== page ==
New York City public schools close, perplexing public health experts, educators, parents, students

The country's largest school district will close on Thursday as novel coronavirus rates rise in New York City and the number of cases across the country rises. Students across the city's public school system will now switch to distance learning - creating confusion and frustration among the city's parents, teachers and students.
Meanwhile, even public health experts have questioned the move, pointing out that schools have not proven to be likely transmission hotspots and that the city's bars and restaurants are more likely to be drivers of the spread of coronavirus.
Mayor Bill de Blasio made the last call on Wednesday afternoon, which resulted in the city hitting a test positivity rate of 3% over a seven-day moving average - a conservative threshold measured against the rest of the country that de Blasio set as a watermark for the summer flood .
"Today is a tough day, but this is a temporary situation," de Blasio said Wednesday in an afternoon press conference held five hours after the scheduled briefing. "We are all very sad about this decision because so much good work has been put into keeping the schools open," said the mayor, adding, "our schools will be back."
"But we set a very clear standard and we have to adhere to that standard," he added.
The district was one of the first to reopen to face-to-face learning. For eight weeks, around 300,000 of the city's 1.1 million students navigated a mixed schedule for personal and home learning.
The call for shutter schools sparked an uproar among the town's teachers, parents, and students who had to grapple with whiplash - and its impact on curricula and daily life - for what they considered an arbitrary breaker rather than an arbitrary breaker Security considered switches.
"This should have steps, not just stop immediately," said Nora Balla, a third-grade general education teacher at the Brooklyn Charter School in District 14. "We are already feeling the stress and are seeing the kids slide badly."
"I really was just in shock because I feel like school has just opened and I've already gotten used to going to school, waking up and getting used to wearing masks," said eighth grader Brianna Bernal opposite WABC.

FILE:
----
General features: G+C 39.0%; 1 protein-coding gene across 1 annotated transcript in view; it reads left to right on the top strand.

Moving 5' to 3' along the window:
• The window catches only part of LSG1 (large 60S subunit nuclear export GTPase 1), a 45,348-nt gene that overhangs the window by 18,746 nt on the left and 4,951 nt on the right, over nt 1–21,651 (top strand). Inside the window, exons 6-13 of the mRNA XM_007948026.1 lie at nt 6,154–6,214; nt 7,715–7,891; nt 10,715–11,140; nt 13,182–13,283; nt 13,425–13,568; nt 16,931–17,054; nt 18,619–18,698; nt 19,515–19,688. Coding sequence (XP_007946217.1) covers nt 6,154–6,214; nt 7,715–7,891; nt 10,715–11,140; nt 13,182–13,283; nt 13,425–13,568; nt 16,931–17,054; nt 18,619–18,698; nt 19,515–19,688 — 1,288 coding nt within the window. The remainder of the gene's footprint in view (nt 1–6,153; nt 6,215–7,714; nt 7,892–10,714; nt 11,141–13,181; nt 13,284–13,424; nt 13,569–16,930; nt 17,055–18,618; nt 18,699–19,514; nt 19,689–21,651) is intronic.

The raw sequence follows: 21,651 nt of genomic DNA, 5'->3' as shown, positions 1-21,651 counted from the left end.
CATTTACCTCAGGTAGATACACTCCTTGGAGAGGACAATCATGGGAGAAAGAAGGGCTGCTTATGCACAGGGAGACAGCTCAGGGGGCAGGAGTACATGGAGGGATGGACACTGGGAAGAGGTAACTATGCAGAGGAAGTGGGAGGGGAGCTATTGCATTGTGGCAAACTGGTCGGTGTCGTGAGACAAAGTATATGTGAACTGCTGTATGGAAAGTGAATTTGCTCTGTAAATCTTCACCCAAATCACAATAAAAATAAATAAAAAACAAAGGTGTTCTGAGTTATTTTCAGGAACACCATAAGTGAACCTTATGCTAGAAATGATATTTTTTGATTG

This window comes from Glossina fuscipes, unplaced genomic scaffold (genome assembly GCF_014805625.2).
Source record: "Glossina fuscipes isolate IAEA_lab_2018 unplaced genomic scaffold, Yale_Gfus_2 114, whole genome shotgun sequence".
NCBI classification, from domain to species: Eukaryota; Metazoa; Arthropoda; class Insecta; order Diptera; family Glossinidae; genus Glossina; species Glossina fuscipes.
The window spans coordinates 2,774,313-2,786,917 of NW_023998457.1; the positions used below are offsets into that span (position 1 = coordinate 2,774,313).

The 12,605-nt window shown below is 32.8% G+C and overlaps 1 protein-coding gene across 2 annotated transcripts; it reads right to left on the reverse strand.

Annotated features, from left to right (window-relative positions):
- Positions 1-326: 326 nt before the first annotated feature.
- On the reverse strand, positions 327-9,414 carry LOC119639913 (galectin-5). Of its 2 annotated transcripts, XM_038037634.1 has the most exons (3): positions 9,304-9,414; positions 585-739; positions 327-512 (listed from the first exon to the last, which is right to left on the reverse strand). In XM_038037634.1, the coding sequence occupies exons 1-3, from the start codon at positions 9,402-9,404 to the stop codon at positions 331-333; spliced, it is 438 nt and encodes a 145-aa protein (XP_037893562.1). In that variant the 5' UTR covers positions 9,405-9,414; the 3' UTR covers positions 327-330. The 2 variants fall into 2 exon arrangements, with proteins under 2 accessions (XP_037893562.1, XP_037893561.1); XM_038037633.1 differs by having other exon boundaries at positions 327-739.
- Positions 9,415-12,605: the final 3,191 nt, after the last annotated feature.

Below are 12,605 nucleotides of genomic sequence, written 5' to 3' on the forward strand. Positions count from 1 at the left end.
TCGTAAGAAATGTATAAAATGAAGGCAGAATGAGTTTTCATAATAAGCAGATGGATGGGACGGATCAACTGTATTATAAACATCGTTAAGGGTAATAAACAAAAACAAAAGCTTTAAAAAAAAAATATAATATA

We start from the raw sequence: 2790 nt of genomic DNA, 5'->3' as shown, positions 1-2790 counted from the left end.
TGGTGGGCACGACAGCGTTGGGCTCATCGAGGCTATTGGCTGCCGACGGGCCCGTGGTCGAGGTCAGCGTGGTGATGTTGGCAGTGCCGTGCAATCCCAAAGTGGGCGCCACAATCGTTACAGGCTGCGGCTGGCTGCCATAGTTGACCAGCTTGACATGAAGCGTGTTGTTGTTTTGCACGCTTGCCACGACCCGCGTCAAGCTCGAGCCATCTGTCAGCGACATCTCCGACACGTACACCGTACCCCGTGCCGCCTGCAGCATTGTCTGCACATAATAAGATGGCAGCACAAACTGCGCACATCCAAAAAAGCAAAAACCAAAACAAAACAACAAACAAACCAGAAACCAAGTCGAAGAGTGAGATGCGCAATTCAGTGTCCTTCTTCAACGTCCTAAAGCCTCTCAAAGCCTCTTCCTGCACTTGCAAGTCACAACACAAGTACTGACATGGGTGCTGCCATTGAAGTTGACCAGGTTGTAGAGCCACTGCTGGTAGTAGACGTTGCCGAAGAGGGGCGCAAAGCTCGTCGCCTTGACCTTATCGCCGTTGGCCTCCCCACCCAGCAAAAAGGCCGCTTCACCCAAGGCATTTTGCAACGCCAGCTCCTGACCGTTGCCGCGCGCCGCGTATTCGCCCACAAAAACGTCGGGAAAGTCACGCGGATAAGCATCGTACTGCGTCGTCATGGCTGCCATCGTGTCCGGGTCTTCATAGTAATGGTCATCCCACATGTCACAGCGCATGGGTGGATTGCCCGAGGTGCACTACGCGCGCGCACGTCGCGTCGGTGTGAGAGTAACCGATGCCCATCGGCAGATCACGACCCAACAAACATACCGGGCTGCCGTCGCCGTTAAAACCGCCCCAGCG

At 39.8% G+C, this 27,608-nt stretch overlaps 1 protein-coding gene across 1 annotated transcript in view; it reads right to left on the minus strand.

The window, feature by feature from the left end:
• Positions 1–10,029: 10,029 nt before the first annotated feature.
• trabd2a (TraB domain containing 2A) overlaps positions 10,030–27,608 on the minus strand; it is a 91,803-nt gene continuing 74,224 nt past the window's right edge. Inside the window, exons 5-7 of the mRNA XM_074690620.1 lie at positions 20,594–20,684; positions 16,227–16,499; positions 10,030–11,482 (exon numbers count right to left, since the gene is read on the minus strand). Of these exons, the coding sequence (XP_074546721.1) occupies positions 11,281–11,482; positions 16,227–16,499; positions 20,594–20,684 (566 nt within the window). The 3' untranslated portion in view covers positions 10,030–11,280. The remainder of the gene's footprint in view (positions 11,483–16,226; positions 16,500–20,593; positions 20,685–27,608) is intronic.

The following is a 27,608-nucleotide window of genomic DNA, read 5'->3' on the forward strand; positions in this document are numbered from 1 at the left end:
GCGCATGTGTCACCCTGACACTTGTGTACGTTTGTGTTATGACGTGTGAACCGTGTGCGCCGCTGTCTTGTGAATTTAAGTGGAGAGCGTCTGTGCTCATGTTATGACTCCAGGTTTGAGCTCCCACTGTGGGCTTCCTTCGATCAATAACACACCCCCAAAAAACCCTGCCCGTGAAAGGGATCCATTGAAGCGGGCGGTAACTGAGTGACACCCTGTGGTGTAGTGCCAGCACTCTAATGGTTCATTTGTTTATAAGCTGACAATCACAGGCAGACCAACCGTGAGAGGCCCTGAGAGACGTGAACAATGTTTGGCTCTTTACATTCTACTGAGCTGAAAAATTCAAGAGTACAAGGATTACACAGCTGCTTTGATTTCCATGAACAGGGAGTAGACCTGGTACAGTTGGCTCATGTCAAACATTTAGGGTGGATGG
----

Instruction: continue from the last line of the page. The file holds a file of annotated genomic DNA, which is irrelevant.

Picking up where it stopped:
(MORE: Laboratories Prepare for Effects of Infection, COVID-19 Test Spike As Thanksgiving Looms)
PHOTO: (FILES) In this file, photography students walk past a public school in Brooklyn, New York on October 5, 2020. (Angela Weiss / AFP via Getty Images)
Stirring the confusion - the wide spread between the city's positivity rate and that of New York schools, which was 0.23 percent on Monday with more than 140,000 students and staff tested.
The positivity rate varies across neighborhoods and is slightly higher in Staten Island and the Bronx and lower in Manhattan and Queens. In addition, the state and city use different metrics to measure coronavirus infection rates. Currently, the city's 7-day moving average by state standards is 2.5%.
Experts emphasize the mixed signal of schools being closed while other venues - including restaurants and bars - remain open that the CDC has reported are common broadcasting venues.
"Scientifically speaking, 3 percent is nothing magical," said Dr. John Brownstein, epidemiologist at Boston Children's Hospital and ABC News contributor to ABC. "It's a threshold for evaluating important decisions, but we shouldn't be so binary with this data because it is so prone to behavioral change and these percentages can clearly be changed with other policy decisions."
“Indoor dining, informal meeting is another contribution. We don't see schools making a huge contribution to advancement, ”Brownstein said.
"I think we can shut down other companies that are contributing to the high rate of infection as opposed to the rate of infection at school," Balla told ABC News.
In the former epicenter of the COVID-19 health crisis, New York worked on rigorous health measures for several months to reduce the case rate. It was the first major city in the country to reopen school buildings that, at least in part, offered a piece of normalcy in an otherwise unprecedented time.
Thursday's shutdown indicated a worrying and confusing new phase in the fight against the coronavirus, in which public schools did not appear to be widespread incubators of the virus, despite fears to the contrary.
(MORE: CDC Issues Robust New Thanksgiving Guidelines As Cases Rise In U.S.)